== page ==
This is in my opinion easily one of the best long routes in the area. There is a good mix of climbing involved, from the fantastic splitter hand cracks down low, to some fun face moves in the middle, and the phenomenal diagonal corner up high.
When we went up this thing in 2012, we thought that it was a new line and ended up placing two 2-bolt anchors on the line as we climbed it (see comments below). Toby and I spoke recently and I seems that my partners and I added a minor variation to the already existing line (listed below).
P-1 The first part of the pitch serves as the start for two other climbs that are both undocumented. One of them is old and the other is relatively new. Climb the low angle corner/ramp up moderate and somewhat chossy 5th class up to a point at which the rock greatly improves. Continue up an excellent splitter hand crack (right of the also splitter dihedral crack) to a ledge up and right at about the 190' mark. 5.8
P-2 Two variations here:
A. The original finger crack by Toby and Nate is to the left and climbs to the ledge/alcove and beyond. They belayed somewhere up higher in the chimney. I cannot verify the quality or difficulty but he reports it as 5.11b.
B. The way we did it was very cool. It climbs the obvious splitter hand crack, just to the right, through a couple of bulges and a thin finger crack section just below the ledge/alcove. 5.10+/5.11a
P-3 Climb the short but excellent chimney with a perfect hand/finger sized crack for pro. From stance at the top, move up and right to a small stance and belay. 5.10-
P-4 Climb up around the right side of the flake via easy wide crack to ledge below a left angling undercling flake. Move out this to a lieback and then back up and right to a 2 bolt anchor on the ledge. 5.9+ Note: This is apparently where the original ascent continued past the current anchor to belay further right.
- P-3 and 4 can easily be combined with some long slings.
P-5 Two variations possible:
A. Climb out right and then follow the right facing flake and cracks to the good ledge below the diagonal corner. This is the original ascent.
B. After doing the original pitch - unbeknownst to us - we felt we'd found a better way up (arguably): Move right to the first ramp/corner and up an easy runout to another right facing flake/hand crack that leads to a chockstone belay below a bolt. (or #5). 5.8 Climb another short pitch past the bolt to left facing corner. Climb it to the same good ledge and a 2 bolt belay. 5.10
P-7 Climb out right to the right diagonaling crack/seam. Follow this funky and balancy feature to a stance at the base of a phenomenal corner. Follow this to a small belay stance where the corer changes directions. 5.11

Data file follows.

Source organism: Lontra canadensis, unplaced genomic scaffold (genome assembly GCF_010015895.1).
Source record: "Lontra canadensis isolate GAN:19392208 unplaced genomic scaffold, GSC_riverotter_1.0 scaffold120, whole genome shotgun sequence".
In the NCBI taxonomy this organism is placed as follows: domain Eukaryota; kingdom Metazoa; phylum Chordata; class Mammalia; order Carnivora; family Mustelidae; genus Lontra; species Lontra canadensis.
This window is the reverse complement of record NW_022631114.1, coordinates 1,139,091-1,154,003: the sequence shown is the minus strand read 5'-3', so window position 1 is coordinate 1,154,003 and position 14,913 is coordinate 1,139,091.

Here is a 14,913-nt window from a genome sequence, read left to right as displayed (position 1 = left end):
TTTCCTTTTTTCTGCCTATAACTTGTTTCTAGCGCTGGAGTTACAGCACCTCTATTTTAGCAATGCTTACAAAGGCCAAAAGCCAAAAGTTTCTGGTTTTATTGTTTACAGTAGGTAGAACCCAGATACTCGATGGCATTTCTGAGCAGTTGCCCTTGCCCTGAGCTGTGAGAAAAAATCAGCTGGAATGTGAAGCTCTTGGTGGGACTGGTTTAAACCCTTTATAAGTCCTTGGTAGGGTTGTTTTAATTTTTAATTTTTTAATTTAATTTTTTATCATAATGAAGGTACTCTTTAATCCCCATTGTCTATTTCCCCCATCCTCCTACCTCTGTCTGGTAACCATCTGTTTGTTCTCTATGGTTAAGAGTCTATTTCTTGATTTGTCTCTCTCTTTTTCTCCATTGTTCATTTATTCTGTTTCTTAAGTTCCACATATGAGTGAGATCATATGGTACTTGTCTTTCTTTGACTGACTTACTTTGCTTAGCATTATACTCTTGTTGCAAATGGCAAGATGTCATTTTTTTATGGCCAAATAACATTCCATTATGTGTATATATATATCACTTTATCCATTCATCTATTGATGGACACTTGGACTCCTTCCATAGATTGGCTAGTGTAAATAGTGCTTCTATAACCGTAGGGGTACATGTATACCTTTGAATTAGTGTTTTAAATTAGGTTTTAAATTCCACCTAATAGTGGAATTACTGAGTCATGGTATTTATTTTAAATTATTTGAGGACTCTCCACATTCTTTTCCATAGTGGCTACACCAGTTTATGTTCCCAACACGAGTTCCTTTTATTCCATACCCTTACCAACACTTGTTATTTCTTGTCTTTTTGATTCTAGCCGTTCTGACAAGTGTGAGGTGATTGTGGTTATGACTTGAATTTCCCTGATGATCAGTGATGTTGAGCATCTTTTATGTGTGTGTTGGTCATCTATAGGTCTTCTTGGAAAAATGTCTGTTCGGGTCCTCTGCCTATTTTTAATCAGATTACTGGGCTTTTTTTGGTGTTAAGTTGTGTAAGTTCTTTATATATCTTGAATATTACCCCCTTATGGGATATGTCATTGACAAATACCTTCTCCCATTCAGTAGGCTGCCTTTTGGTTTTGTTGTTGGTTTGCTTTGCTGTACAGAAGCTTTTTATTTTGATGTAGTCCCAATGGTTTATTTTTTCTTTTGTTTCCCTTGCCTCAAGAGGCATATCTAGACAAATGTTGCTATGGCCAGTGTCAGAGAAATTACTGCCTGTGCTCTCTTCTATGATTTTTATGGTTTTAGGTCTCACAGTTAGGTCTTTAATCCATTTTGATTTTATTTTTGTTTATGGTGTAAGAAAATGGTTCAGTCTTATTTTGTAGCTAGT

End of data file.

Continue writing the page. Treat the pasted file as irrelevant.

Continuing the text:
P-8 Climb the right facing corner through a roof and to a nice grassy ledge. 5.10
- Pitch 7 and 8 could be combined (just make sure the second is solid at the crux because they'll be out of sight)
P-9 & 10 Climb the remainder of the moderate corners to the top. Seams and Dreams apparently merges in somewhere in this section. 5.8ish
Right of "Weather Or Not", and left Of "Seams and Dreams" in an obvious low angle ramp/corner.
Double set of cams to # 4 camelot, triple in hand sizes. Set and a half of stoppers. Possibly a # 5 camelot?
|By Nick Stayner|
From: The Magic City
Sep 3, 2012
Hell yeah guys! Looks like a fantastic climb. Glad your two trips treated you so well this year Nathan!
|By Toby G|
Jun 14, 2013
Yo Nate! So this is indeed Brown Cow (5.11b), a route that Nate Ballinger and I established in a weeklong trip in 2003. We completed this line the day after we had climbed Black Elk for the first time, and we both thought it was a better line (shhhh!) A few days earlier, we had also established a route on the northwest face of Warrior 1, which was re-climbed last year also and dubbed "The Candy Shop" in an AAJ trip report. This line is actually "Heading West", and may have been the first free ascent of the NW face of Warrior 1 (unless Nate Opp beat us to it?)
Damn, I have enjoyed continuing the tradition of silent exploration in the Winds, but now with the new age of topos and bolts migrating north, I wonder if it now does a better service of protecting this wildness by reporting new routes to set standards. We felt no need to place any bolts on either of these lines (or on any of another 6 new routes in the range), and really enjoyed walking away from these walls knowing that we kept it wild. I am not a rowdy free climber advocating really dangerous lines, just truly treasure this one last little wild spot in American climbing.